About this PDF file: This new digital representation of the original work has been recomposed from XML files created from the original paper book, not from the original typesetting files. Page breaks are true to the original; line lengths, word breaks, heading styles, and other typesetting-specific formatting, however, cannot be retained, and some typographic errors may have been accidentally inserted. Please use the print version of this publication as SECOND ORDER WAVES GENERATED BY SHIP MOTIONS 148 proach. If we are to be certain of the accuracy of these computations, experimental validation at the higher order will be necessary, though it has never been attempted. Theoretical approach we use here for the 2.5D theory is not a fully nonlinear time domain computation but a perturbation analysis up to the second order in the frequency domain. A reason is to make the second order effect more distinct; direct comparison of the fully nonlinear computational results in time domain and the measured wave elevation might not necessarily provide a quantitative information on the higher order effect. We have to recognize that there is a demerit in the perturbation analysis that it does not predict really large nonlinear effect but moderate nonlinearity. and Î¶(x, y, z, t) represent respectively the velocity potential of the unsteady flow and the unsteady Let wave elevation generated by the ship motion. Conditions of them to be satisfied at the free surface z=Î¶ are (7) (8) Suppose the expansions and Î¶2 are of higher order than the first terms and Î¶1 with respect to the and assume that the second terms magnitude Î´ of ship motions. It is because we simply assume that the steady flow around the ship is uniform flow U into the x direction. Then one can find the first and second order free surface conditions by substituting the expansions into the free surface conditions (7) and (8) to separate the first and the second order terms from each others. and Î¶1, and (11) and (12) are the second order condition for Equations (9) and (10) are the first order condition for and Î¶2. (9) (10) (11) (12) All the conditions are to be satisfied on z=0 We introduce here a crucial assumption so that we may proceed to the next stage of analysis: the magnitude of the slenderness parameters Îµ is independent of that of Î´ i.e. we retain Î´ 2 terms that are of the lowest order with respect to Îµ despite that practically Îµ>Î´ . We may assume for any flow quantity f the authoritative version for attribution. Yet we retain Uâf/âx in the first and second order free surface conditions above because of high speed U of the ship. and Î¶2 From now on our analysis is concerned with the oscillatory part of the flow i.e. we understand hereafter that represent the oscillatory part of the second order. Our analysis is in the frequency domain and everything of the first order is oscillating at the frequency Ï . Consequently it is straightforward to show (13)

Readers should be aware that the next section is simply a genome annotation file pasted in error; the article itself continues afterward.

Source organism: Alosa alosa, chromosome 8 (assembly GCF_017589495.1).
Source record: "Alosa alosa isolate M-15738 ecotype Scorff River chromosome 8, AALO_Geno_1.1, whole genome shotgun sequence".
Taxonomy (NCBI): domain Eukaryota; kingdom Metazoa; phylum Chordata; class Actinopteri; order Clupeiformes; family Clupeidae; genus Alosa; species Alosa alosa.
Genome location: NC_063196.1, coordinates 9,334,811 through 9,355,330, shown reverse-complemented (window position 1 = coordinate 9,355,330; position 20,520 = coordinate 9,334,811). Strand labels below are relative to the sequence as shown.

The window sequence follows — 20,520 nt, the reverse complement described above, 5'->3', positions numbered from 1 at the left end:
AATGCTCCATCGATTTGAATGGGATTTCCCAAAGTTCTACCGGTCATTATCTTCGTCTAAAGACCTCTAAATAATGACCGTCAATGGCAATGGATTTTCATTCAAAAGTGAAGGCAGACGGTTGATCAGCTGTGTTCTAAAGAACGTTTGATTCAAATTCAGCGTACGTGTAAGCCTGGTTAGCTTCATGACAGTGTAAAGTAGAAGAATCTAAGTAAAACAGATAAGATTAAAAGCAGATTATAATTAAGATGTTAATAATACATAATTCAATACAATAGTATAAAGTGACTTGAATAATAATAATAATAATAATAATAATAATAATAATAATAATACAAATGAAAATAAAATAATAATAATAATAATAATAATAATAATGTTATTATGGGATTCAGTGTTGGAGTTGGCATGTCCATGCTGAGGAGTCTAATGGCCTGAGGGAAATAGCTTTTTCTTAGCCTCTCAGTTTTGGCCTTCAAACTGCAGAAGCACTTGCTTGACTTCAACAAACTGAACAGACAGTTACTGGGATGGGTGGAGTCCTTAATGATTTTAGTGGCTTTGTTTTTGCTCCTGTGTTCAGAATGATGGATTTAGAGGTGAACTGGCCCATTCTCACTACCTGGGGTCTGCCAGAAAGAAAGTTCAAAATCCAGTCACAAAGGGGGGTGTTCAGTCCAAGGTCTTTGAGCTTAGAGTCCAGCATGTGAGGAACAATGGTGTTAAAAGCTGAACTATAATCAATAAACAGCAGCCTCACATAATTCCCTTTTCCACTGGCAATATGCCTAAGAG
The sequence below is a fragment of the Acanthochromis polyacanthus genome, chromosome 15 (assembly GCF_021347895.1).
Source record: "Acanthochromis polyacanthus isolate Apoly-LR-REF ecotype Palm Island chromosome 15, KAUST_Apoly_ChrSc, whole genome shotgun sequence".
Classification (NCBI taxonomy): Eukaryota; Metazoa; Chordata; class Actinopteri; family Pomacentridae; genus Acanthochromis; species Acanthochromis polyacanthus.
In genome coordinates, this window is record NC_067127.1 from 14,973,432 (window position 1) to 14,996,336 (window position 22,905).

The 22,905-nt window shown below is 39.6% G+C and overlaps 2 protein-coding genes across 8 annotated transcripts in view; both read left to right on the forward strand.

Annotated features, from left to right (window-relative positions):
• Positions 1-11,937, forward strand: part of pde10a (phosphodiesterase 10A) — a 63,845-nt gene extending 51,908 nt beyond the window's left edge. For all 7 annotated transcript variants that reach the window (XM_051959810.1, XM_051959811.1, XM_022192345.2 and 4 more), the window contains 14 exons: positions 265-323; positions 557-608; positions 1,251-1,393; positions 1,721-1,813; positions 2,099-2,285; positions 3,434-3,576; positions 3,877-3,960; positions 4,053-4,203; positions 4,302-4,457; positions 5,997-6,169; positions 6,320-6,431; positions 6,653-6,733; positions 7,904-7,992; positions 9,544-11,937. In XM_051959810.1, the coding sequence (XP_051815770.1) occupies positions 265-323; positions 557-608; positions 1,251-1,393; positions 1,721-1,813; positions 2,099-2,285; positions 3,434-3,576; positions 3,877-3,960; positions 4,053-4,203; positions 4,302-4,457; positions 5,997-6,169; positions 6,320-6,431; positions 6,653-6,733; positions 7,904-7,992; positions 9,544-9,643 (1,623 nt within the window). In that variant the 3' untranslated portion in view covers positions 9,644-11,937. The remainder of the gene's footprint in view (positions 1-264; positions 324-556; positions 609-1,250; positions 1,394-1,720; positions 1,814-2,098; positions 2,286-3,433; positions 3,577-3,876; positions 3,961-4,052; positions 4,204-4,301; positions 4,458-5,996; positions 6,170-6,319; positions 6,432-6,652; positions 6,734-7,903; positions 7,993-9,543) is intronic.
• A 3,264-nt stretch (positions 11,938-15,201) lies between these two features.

About this PDF file: This new digital representation of the original work has been recomposed from XML files created from the original paper book, not from the original typesetting files. Page breaks are true to the original; line lengths, word breaks, heading styles, and other typesetting-specific formatting, however, cannot be retained, and some typographic errors may have been accidentally inserted. Please use the print version of this publication as SECOND ORDER WAVES GENERATED BY SHIP MOTIONS 149 (14) (15) (16) Substitution of those expressions into the first and second order free surface conditions respectively will derive the conditions for Ï1,2 and Î·1,2 (17) (18) (19) (20) In deriving equations (19) and (20) we have retained the lowest order terms of Îµ among the terms of Î´2. The same reasoning leads to (21) The body boundary conditions are derived in the same manner based on the same assumptions. (22) (23) The body conditions (22) and (23) are both imposed on the surface of the ship at the equilibrium position. n is the normal directed to the fluid on the ship's sectional contour and nz is the z component of the normal. x0 is the x coordinate of the longitudinal center of mass around which pitch occurs. All the formulation above is under the condition that the ship form is wall sided i.e. the hull surface intersects vertically the z=0 plane. Equations (19), (20) and (23) suggest that Ï2 and Î·2 will be decomposed into tw parts, one part satisfying the homogeneous free surface conditions corresponding to (21) and (20), and the body condition (22), and other part satisfying the free surface condition (19) and (20) and the body condition (23) with the right hand side replaced by 0. The former will be the free wave part due to the body nonlinearity and the latter the bound part due to the free surface nonlinearity. Our computation of both parts revealed that the wave elevation by the former part is so small compared with the latter's effect. While this is true only with the wave elevation close to the ship and the free wave part due to the body nonlinearity is significant behind the ship model as shown in the previous section, we may ignore it in our computation of the wave elevation relatively close to the ship. We concentrate hereafter our computation only on the bound term due to the free surface nonlinearity. When we understand Ï2 and Î·2 stand for this term, then the body condition will be (24) The free surface condition (17) is integrated to march forward the value of Ï1 on z=0 in x direction. The condition (18) updates the free surface elevation Î·1 at new x. Determination of Ï1z on z=0 and Ï1 on the ship' section at new x is by solving the two dimensional boundary value problem for Ï1 with Ï1n on the ship section and Ï1 on z=0 given. Subscript denotes the the authoritative version for attribution. differentiation into its direction. Numerical implementation of this approach for the first order solution is straightforward (for example Wen (1997), Faltinsen and Zhao (1991)). The 2nd order Runge-Kutta scheme was used to forward the solution from on section to next